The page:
Securities and Exchange Commission Chairman John Shad warned yesterday that the recent wave of leveraged buyouts on Wall Street could result in a surge of corporate bankruptcies in the event of an economic downturn.

"The more leveraged buyouts today, the more bankruptcies tomorrow," said Shad, responding to questions from a National Press Club audience. "If we have a significant recession in the next few years, there will be a piper to pay by some of these leveraged companies."

Leveraged buyouts have become a growing trend in corporate takeover battles and are frequently used by company managers to thwart a hostile outside raider. In a typical buyout, a small group of executives and financiers borrow heavily to buy up the publicly owned stock of a company. The debt is then paid back with cash from the acquired company or by selling some of its assets.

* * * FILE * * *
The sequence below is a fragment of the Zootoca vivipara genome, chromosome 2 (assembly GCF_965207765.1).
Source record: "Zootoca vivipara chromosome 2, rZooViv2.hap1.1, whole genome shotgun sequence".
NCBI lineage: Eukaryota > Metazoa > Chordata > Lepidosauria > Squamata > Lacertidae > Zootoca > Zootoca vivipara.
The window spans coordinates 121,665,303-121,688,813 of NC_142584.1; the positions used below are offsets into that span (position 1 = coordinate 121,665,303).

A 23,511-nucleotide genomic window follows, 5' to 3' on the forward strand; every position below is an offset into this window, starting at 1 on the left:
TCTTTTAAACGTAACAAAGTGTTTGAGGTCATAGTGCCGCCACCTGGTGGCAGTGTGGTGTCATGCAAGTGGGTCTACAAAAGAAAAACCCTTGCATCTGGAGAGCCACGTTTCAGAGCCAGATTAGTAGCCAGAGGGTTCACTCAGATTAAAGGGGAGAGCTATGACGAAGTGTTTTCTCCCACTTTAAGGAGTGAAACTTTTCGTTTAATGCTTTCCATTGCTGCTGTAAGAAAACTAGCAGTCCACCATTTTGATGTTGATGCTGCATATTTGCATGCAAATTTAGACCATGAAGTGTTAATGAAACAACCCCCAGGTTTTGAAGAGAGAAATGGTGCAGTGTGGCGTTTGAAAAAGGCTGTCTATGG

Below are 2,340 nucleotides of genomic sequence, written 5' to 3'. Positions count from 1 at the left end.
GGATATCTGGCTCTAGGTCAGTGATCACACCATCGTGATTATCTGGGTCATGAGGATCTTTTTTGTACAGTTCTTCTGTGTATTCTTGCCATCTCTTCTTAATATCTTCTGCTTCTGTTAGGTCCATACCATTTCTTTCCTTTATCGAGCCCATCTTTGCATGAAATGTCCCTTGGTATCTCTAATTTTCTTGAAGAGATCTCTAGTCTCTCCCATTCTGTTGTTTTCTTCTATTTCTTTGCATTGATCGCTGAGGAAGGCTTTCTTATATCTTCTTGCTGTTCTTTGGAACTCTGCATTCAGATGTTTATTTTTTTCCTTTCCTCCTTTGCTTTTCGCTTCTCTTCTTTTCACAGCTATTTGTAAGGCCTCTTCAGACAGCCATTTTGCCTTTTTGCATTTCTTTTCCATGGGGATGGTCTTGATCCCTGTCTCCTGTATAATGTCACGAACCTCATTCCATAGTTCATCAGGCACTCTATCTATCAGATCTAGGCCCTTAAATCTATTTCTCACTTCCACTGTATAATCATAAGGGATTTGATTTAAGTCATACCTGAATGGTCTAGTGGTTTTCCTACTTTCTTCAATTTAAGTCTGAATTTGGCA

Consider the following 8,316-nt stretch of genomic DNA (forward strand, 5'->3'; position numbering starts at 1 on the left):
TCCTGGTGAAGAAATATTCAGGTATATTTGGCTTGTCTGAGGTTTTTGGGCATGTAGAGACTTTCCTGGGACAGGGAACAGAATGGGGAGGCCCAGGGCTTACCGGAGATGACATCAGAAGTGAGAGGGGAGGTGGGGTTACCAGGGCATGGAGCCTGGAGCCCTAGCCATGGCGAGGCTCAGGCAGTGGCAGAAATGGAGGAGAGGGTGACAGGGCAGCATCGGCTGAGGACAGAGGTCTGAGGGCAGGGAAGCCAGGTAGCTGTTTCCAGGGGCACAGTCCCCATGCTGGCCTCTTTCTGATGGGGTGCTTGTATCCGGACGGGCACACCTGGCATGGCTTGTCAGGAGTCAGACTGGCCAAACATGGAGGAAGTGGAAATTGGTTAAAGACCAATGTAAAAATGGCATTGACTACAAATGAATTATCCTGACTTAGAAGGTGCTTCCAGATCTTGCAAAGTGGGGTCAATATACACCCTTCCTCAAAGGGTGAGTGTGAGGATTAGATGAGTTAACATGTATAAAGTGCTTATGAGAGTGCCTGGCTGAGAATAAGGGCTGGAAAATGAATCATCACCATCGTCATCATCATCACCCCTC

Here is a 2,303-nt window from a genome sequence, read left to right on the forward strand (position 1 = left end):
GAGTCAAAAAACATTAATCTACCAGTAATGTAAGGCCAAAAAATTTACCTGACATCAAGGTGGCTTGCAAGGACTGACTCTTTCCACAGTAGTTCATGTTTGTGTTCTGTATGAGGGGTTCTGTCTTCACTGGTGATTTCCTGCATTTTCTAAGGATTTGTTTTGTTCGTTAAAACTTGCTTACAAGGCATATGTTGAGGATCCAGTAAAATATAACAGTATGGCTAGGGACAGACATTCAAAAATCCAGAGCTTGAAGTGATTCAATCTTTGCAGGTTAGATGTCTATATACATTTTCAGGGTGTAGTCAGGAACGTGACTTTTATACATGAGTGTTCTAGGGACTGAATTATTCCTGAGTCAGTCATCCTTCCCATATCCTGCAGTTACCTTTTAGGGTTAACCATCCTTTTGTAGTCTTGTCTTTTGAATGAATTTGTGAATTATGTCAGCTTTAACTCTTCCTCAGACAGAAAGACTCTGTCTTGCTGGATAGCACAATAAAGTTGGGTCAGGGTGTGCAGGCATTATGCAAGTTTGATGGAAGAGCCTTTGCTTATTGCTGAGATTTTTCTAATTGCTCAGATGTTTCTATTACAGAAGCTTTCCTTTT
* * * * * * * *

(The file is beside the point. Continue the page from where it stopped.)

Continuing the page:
But Shad warned that the debt burden being imposed on leveraged companies is too great, comparing it to "standing pyramids on their head." He also said that the proliferation of so-called "junk bonds" -- high-yield, low-rated securities that are often used to finance leveraged buyouts and hostile takeovers -- has reached the point "where it's worth [the SEC] taking another look at."

But he also said that junk bonds have historically performed "extremely well," adding, "I'd rather have my savings and loan in junk bonds than illiquid real estate."

The Federal Reserve Board last week announced a new regulation designed to curb some junk-bond financing, but Shad said, "I don't think this is going to have a big impact on contested takeovers."

On another matter, Shad criticized the tax reform bill recently passed by the House Ways and Means Committee. The bill, which would eliminate the 10 percent business investment tax credit and require companies to write off their assets over a longer period of time, would "roll back" incentives for investment and have an "adverse effect" on capital formation.

Shad also said that the SEC will give banks more time to apply for exemptions from a new regulation that banks with discount brokerages register with the agency.